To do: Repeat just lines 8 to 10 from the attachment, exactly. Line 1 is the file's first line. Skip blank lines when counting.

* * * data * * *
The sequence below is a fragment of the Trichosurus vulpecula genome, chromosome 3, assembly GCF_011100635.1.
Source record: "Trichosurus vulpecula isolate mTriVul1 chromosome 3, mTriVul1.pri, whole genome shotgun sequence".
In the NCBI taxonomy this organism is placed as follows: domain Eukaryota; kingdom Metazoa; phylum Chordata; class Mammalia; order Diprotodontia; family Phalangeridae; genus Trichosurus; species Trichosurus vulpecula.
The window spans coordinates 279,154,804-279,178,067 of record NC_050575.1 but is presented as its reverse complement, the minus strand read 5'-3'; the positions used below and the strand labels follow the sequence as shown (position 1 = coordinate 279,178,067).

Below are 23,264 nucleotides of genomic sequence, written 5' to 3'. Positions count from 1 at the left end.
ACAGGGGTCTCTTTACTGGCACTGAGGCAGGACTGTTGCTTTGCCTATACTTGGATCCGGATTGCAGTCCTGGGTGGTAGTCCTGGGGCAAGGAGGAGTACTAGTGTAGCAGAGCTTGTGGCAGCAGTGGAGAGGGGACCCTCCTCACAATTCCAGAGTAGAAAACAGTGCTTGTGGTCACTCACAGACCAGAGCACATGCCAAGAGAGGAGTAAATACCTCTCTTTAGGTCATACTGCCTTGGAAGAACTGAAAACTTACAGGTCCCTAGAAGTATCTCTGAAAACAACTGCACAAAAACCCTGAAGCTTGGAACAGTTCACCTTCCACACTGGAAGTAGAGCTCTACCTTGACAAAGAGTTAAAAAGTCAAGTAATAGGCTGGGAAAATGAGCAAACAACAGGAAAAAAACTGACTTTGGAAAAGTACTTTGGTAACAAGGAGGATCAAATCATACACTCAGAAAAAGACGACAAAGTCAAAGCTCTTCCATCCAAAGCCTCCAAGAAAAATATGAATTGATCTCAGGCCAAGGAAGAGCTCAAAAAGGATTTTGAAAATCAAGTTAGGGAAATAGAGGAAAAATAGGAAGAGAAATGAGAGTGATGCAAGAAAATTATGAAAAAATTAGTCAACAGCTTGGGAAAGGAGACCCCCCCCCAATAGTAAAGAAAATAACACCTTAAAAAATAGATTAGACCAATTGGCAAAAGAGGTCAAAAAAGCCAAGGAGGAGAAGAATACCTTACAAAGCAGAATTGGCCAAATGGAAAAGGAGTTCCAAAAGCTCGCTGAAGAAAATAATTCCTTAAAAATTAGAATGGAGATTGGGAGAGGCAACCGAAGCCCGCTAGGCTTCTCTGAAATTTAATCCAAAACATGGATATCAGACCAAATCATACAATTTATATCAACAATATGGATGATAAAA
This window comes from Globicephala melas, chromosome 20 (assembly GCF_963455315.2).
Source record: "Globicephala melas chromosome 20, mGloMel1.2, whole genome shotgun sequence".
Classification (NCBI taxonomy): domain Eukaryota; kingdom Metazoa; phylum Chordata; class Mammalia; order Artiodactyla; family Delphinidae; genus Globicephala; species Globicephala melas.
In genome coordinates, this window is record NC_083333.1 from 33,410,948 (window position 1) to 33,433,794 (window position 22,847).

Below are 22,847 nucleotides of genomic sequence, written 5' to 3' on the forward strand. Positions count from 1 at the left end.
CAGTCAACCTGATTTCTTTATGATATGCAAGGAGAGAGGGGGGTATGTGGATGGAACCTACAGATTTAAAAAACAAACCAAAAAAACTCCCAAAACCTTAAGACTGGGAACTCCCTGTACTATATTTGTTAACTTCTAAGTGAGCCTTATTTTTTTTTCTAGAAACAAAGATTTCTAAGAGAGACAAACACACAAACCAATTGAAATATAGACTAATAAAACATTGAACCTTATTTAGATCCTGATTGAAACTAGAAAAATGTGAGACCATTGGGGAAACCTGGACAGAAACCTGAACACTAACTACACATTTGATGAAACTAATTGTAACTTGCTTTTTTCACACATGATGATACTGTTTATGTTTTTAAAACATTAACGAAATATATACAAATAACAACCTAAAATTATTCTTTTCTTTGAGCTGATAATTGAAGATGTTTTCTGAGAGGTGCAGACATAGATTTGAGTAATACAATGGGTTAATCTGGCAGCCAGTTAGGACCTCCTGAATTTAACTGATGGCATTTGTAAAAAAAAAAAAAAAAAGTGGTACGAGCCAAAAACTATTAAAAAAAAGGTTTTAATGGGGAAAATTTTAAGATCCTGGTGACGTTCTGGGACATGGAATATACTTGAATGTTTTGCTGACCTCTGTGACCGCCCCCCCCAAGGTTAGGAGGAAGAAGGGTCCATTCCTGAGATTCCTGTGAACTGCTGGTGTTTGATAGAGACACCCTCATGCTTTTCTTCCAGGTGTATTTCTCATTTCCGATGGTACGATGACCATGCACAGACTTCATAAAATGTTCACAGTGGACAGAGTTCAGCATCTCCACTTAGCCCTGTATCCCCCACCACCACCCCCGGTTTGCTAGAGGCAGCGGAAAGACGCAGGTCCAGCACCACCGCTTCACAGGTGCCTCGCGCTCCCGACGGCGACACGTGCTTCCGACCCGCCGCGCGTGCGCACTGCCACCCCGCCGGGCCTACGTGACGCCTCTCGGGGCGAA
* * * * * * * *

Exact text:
Source record: "Globicephala melas chromosome 20, mGloMel1.2, whole genome shotgun sequence".
Classification (NCBI taxonomy): domain Eukaryota; kingdom Metazoa; phylum Chordata; class Mammalia; order Artiodactyla; family Delphinidae; genus Globicephala; species Globicephala melas.
In genome coordinates, this window is record NC_083333.1 from 33,410,948 (window position 1) to 33,433,794 (window position 22,847).